In California, bad education news gets spun into good news. Test scores are getting better! In reality, years after a supposed "overhaul" of the state education system, just 42 percent of California's students scored proficient or above in English (up from 40 percent last year) and only 40 percent of kids are at grade level or above in math (up from 38 percent last year).
As he moves forward in his bid for control of the Los Angeles Unified School District, Mayor Antonio Villaraigosa isn't getting overly excited about the improving, but still low, test results. With the support of Gov. Arnold Schwarzenegger, key legislators and the City Council, Villaraigosa seems likely to take power of LAUSD soon. And if improving student achievement is his end-game, the latest test scores have given him a map to success: Mimic San Francisco Unified's plan.
San Francisco is one of a handful of public-school districts across the nation allowing education funding to follow students. Former Superintendent of Schools Arlene Ackerman introduced the city to the weighted student formula, which requires money to follow students to the schools they choose while guaranteeing that schools with harder-to-educate kids (low-income students, English learners, low achievers) get more funds.
Ackerman also introduced site-based budgeting, so that school communities - not the central office - determine how to spend their money.
Finally, she created a true open-enrollment student assignment system that gives parents the right to choose their children's schools. And parents are taking advantage of the system: More than 40 percent of the city's children now attend schools outside their neighborhoods.
With students having the freedom to move, the city's public schools now have incentives to differentiate themselves. Once cookie-cutter public schools now include Chinese, Spanish and Tagalog language immersion schools; college preparatory schools; performing-arts schools that collaborate with an urban ballet and symphony; schools specializing in math and technology; traditional neighborhood schools; and a year-round school based on multiple-intelligence theory.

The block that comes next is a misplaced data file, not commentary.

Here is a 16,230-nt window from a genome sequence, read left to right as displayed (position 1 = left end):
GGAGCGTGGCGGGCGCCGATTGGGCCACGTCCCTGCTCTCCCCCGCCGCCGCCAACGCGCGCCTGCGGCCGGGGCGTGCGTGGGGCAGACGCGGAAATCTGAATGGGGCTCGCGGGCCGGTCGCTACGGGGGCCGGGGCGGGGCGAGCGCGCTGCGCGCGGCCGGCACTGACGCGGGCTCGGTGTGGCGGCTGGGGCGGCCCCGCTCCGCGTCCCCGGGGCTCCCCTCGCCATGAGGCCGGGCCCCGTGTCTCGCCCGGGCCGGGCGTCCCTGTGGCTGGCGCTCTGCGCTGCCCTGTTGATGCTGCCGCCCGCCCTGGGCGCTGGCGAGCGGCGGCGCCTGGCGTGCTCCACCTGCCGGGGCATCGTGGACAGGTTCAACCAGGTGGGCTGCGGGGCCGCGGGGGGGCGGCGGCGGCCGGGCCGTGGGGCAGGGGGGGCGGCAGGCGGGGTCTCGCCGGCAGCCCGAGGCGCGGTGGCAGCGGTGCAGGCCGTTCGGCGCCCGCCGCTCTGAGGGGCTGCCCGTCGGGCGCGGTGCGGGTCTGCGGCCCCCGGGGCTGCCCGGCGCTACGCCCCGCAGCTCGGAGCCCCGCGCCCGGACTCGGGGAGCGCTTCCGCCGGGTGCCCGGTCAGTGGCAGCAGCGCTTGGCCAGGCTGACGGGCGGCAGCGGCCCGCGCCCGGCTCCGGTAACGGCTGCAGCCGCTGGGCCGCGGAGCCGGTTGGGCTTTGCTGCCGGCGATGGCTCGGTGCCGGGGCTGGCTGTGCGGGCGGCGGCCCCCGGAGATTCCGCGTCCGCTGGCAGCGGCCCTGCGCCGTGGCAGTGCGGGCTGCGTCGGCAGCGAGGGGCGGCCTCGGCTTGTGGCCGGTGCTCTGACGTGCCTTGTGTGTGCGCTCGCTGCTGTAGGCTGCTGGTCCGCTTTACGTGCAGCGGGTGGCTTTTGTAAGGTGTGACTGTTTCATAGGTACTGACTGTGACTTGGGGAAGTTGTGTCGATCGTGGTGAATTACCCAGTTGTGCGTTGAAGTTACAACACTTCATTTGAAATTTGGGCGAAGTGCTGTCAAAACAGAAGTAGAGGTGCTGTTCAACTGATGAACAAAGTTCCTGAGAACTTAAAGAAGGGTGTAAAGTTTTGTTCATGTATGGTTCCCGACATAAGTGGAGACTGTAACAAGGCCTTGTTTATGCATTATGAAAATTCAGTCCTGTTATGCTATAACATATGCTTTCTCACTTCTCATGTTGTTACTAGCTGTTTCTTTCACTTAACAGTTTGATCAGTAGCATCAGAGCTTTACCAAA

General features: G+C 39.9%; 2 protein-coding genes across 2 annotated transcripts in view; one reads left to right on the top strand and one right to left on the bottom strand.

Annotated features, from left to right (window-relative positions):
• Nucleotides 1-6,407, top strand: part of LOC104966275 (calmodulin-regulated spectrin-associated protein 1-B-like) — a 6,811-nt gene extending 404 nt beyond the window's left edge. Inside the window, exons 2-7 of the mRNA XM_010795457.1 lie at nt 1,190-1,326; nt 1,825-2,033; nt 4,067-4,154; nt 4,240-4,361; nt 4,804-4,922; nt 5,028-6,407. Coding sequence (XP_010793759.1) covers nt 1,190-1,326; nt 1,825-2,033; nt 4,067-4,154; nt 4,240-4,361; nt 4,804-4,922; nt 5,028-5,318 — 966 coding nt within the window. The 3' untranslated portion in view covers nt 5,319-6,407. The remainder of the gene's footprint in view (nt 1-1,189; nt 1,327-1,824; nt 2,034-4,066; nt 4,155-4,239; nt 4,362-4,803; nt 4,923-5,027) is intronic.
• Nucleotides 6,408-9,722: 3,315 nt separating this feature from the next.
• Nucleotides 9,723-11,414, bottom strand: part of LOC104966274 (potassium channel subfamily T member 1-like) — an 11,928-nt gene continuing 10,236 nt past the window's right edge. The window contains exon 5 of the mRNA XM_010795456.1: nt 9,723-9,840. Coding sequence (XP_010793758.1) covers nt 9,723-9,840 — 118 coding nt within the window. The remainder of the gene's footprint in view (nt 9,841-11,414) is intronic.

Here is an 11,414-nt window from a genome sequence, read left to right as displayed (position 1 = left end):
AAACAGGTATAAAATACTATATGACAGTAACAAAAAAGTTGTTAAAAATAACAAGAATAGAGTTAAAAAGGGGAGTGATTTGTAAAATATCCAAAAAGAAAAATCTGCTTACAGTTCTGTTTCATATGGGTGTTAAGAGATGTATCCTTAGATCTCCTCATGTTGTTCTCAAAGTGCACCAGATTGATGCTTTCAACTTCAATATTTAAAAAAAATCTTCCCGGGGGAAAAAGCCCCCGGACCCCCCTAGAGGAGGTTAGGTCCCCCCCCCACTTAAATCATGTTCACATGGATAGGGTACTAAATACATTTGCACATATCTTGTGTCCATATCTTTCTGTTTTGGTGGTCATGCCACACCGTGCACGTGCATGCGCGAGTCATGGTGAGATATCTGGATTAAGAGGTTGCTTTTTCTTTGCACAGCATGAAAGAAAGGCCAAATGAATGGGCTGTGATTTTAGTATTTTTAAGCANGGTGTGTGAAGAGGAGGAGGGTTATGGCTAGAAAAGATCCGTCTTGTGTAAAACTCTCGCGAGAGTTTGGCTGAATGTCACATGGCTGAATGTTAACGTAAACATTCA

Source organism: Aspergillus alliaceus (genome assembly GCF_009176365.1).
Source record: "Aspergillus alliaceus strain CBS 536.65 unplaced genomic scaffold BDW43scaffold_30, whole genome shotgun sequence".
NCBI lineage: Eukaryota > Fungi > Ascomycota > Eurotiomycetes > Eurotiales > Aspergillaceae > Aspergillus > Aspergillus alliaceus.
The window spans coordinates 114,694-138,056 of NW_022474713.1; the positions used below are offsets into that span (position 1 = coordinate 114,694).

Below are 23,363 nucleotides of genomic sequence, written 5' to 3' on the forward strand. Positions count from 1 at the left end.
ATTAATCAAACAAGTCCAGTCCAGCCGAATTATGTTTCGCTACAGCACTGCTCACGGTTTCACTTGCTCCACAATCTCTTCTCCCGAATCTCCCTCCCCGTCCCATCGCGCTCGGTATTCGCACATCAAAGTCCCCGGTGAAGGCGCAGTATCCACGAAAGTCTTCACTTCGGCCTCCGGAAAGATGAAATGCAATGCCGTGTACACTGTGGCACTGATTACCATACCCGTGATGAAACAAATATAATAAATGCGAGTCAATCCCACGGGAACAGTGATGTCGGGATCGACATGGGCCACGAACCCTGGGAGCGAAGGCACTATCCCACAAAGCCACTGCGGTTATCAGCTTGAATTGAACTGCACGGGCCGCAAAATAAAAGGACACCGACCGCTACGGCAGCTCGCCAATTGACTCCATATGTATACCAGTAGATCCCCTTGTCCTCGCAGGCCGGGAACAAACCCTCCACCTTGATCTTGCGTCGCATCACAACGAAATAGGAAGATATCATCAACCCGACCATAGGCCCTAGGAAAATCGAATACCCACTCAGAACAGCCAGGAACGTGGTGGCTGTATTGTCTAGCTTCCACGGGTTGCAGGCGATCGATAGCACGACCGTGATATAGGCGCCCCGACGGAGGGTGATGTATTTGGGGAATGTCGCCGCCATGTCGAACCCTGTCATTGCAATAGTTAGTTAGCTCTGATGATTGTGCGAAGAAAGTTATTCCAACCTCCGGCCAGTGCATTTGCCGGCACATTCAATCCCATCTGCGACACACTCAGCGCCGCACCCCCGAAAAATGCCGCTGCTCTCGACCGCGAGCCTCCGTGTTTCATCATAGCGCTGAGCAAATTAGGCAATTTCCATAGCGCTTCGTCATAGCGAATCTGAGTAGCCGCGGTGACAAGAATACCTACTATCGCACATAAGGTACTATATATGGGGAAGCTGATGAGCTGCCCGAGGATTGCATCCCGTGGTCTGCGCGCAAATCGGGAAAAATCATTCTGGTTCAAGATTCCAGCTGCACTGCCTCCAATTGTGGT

Each San Francisco public school is unique. And the number of students, school hours, teaching styles and program choices vary from site to site.
San Francisco, with 116 schools, and 60,000 students, is now entering its sixth year of weighted student formula reforms, and its test scores now top all the state's urban districts.
In recently released standardized test results, nearly half of San Francisco Unified's students - 48 percent - scored at or above proficient in both reading and math. Those scores are far above the state average and the LAUSD's results of 31 percent at or above grade level in math and 30 percent in English.
In 2005, San Francisco's students posted the highest test scores of any urban district on the Academic Performance Index. The state has set 800 as excellent. San Francisco scored 745; San Jose 737; San Diego 728; Sacramento 700; Los Angeles 645; and Oakland 634. Even San Francisco's low-income students outscored L.A. and other urban districts, achieving 706 on the API.
While it may be difficult to replicate a school-finance method that works for a 60,000-student district and scale it up to L.A.'s 700,000 students, the dramatic achievement gains in San Francisco make it worth a try.
The first step is to hire a superintendent who buys into the weighted student formula concept. San Diego County just hired such a person in Randy Ward. And San Francisco's Ackerman has moved to Columbia Teachers College, but might be available for the right offer.
Next, appoint an independent board to determine the appropriate per-pupil funding amounts and create an open-enrollment attendance system that allows parents to choose schools and leave low-performing schools. The mayor should also consult other large cities that have implemented weighted student formula, including Edmonton, Seattle and Houston.
The mayor's determination to improve our schools is commendable, but simply changing administrators isn't enough. Incentives matter.
When public schools have the incentive to compete for students and the freedom to create distinct curricula, they've proven they can boost student achievement. If he's bold enough to combine mayoral control with the weighted student formula, Villaraigosa could unleash a revolution that dramatically changes L.A.'s public schools for the better.
Lisa Snell is director of education at the Reason Foundation. An archive of her work is available here. Reason's California-related research and commentary is here and education research and commentary is here.